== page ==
To investigate the importance of the two glycine residues present at positions 236 and 237, found in human, macaque, and mouse IgG (Fig. 1A), except human IgG2 and mouse IgG1, we generated a set of IgG1 Abs with alanine replacements, deletion of one of the glycine residues (∆G236), IgG2-WT, and two glycine residues (IgG2+G236) (Fig. 1C). This included the IgG1-G236/7A and the double substitution mutant (GAGA). As a negative control, we combined the well-described Fc-silencing LALA-PG mutations with the N297A substitution (41–43) (Fig. 1B).
After cloning, production, and purification, both anti-CD20 and anti-biotin sets of Abs were tested with high-performance liquid chromatography–size exclusion chromatography, and monomeric fractions were collected. All samples revealed the expected bands in SDS-PAGE under reducing and nonreducing conditions as shown in Supplemental Fig. 1A and 1B. Anti-biotin Abs were confirmed to be functional, as demonstrated by affinity measurements to biotin–BSA in SPR (Supplemental Fig. 2A). Anti-CD20 Abs were confirmed to recognize CD20 on Raji cells by FACS. In line with earlier published data, Ab Fc variants within one subclass were found to bind similarly, whereas IgG2 opsonization levels were generally lower (Supplemental Fig. 2B) (44). With this data, taken together with the analytical data, we concluded that all Abs retained their functionality regarding their Ag recognition as well as overall structural integrity.
FcγR affinity measurements in SPR reveal the importance of G236 for FcγRI binding in human IgG1 and IgG2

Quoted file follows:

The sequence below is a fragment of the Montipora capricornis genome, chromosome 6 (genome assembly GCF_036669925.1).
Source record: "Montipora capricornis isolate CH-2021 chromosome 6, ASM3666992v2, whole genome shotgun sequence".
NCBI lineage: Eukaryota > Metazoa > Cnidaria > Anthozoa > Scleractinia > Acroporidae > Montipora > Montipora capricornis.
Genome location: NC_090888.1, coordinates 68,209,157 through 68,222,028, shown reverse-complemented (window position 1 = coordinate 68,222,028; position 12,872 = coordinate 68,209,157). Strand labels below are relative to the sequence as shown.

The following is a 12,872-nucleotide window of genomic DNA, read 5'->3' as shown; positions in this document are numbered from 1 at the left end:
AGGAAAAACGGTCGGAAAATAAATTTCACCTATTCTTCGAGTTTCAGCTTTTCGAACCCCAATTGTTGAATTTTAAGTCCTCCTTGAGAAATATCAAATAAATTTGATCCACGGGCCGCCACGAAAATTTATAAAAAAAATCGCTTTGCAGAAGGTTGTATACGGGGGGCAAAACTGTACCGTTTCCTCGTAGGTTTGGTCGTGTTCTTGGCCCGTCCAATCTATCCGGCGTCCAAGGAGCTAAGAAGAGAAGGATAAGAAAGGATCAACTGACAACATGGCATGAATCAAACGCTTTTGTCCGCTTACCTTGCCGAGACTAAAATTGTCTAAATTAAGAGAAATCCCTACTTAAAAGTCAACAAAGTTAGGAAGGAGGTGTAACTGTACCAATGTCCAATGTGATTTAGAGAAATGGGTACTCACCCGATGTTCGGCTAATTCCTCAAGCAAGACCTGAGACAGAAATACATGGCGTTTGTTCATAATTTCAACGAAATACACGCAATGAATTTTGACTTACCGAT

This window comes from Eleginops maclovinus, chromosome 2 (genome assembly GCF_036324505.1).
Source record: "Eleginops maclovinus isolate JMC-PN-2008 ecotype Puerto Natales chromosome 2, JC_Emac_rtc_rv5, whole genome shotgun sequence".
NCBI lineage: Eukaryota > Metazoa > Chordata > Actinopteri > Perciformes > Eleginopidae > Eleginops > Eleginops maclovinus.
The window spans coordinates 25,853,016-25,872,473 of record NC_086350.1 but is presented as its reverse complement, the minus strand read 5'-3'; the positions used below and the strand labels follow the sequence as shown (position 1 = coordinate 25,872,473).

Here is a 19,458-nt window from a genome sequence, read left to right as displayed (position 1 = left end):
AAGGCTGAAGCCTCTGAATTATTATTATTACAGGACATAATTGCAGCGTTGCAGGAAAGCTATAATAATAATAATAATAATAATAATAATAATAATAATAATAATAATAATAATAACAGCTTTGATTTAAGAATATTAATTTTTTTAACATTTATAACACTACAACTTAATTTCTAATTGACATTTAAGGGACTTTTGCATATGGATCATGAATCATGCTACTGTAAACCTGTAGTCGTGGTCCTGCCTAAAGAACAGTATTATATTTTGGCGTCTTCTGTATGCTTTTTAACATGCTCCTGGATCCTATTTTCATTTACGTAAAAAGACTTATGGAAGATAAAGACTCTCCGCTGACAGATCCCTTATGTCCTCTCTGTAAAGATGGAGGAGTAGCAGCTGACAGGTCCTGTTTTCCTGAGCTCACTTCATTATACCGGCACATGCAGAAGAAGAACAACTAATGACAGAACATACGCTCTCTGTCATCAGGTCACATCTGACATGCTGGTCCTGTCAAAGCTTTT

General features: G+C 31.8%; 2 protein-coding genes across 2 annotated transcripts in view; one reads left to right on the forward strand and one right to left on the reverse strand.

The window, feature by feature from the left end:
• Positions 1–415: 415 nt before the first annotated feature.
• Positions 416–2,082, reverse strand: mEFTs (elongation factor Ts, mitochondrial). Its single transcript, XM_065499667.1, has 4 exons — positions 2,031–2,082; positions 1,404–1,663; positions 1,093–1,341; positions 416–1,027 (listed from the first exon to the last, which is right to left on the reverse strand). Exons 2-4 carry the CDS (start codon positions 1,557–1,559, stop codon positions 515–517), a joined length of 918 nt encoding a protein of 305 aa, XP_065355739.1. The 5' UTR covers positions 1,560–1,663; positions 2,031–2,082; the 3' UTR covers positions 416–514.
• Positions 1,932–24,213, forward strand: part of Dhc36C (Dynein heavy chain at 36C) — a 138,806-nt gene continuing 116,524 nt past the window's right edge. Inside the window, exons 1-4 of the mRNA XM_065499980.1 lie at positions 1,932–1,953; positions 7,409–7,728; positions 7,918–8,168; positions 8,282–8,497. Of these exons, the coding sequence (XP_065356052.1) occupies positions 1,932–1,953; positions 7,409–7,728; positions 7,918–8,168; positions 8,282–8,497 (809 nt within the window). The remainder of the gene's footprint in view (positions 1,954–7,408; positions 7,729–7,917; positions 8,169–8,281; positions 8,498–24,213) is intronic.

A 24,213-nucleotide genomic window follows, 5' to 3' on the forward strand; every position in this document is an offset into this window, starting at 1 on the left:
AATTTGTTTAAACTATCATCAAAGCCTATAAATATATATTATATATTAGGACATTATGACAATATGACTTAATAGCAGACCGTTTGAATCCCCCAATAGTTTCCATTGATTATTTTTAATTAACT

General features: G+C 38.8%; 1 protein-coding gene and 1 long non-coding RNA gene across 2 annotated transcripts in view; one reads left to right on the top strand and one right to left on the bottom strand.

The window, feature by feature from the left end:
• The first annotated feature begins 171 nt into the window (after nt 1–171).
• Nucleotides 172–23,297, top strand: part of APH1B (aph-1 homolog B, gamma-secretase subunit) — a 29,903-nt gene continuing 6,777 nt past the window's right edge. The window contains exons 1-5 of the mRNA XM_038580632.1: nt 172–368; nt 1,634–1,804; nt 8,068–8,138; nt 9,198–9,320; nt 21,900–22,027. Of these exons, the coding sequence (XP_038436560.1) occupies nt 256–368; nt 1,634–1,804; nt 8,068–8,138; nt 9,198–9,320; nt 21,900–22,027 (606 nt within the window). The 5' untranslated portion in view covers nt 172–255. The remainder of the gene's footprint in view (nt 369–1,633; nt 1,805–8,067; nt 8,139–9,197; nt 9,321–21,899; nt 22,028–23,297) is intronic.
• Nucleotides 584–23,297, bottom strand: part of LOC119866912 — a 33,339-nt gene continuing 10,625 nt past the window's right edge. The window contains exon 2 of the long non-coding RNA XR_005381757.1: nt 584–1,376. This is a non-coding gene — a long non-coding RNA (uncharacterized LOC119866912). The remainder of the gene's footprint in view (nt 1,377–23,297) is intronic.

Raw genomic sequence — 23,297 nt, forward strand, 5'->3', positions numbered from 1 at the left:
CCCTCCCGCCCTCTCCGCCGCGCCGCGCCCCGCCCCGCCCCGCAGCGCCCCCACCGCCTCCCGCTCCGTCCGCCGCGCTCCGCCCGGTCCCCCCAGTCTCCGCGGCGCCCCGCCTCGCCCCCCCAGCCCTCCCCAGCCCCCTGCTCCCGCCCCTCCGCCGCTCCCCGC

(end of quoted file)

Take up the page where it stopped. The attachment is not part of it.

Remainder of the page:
To determine how the amino acid substitutions influence the affinities of the mutant Abs to FcγRs, we employed our IBIS SPR streptavidin array equipped with all FcγR with a C-terminal site-specific biotin tag to guarantee the right orientation. Abs were titrated as analytes, and the KD values were calculated on the basis of equilibrium analysis (Fig. 2A). WT-IgG1 and -IgG2, as well as the FcγR-silenced IgG1-LALA-N297A-PG, bound to FcγRs as expected (10, 12, 42, 43). IgG1 exhibited strongest binding to FcγRI, followed by FcγRIIIa 158V. IgG2, in contrast, only showed binding to FcγRIIa, with a stronger binding seen for the 131H allotypic variant, as expected (10). The IgG1-LALA-N297A-PG mutant showed no binding to FcγRs (Fig. 2A).
G236A and G237A substitutions in IgG1 did not significantly influence the affinities to FcγRI, but their combination (IgG1-GAGA) showed a significantly lower affinity to FcγRI. IgG1-G236A showed increased binding to both variants of FcγRIIa, which is in line which earlier published data (29). IgG1-G237A and IgG1-GAGA demonstrated no binding to other FcγRs, except for a weak binding to FcγRIIa 131R that was unquantifiable (Fig. 2A). In contrast, deletion of G236 from IgG1 abrogated binding to all FcγRs (Fig. 2), with only a very weak unquantifiable residual binding to FcγRI (Fig. 2A). Consistently, we found the reverse; introducing G236 to IgG2 enabled IgG2 binding to FcγRI (Fig. 2A, 2B). This suggests a direct involvement of G236 in FcγRI interaction, an influence on hinge flexibility, and/or steric hindrance of G236 or adjacent amino acids to be important. Similarly, but to a lesser degree, this mutant also acquired a very weak but detectable binding to FcγRIIIa 158V (Fig. 2A). At the same time, IgG2 with G236 added lost binding capacity to FcγRIIa, highlighting the unique relationship of IgG2 with FcγR.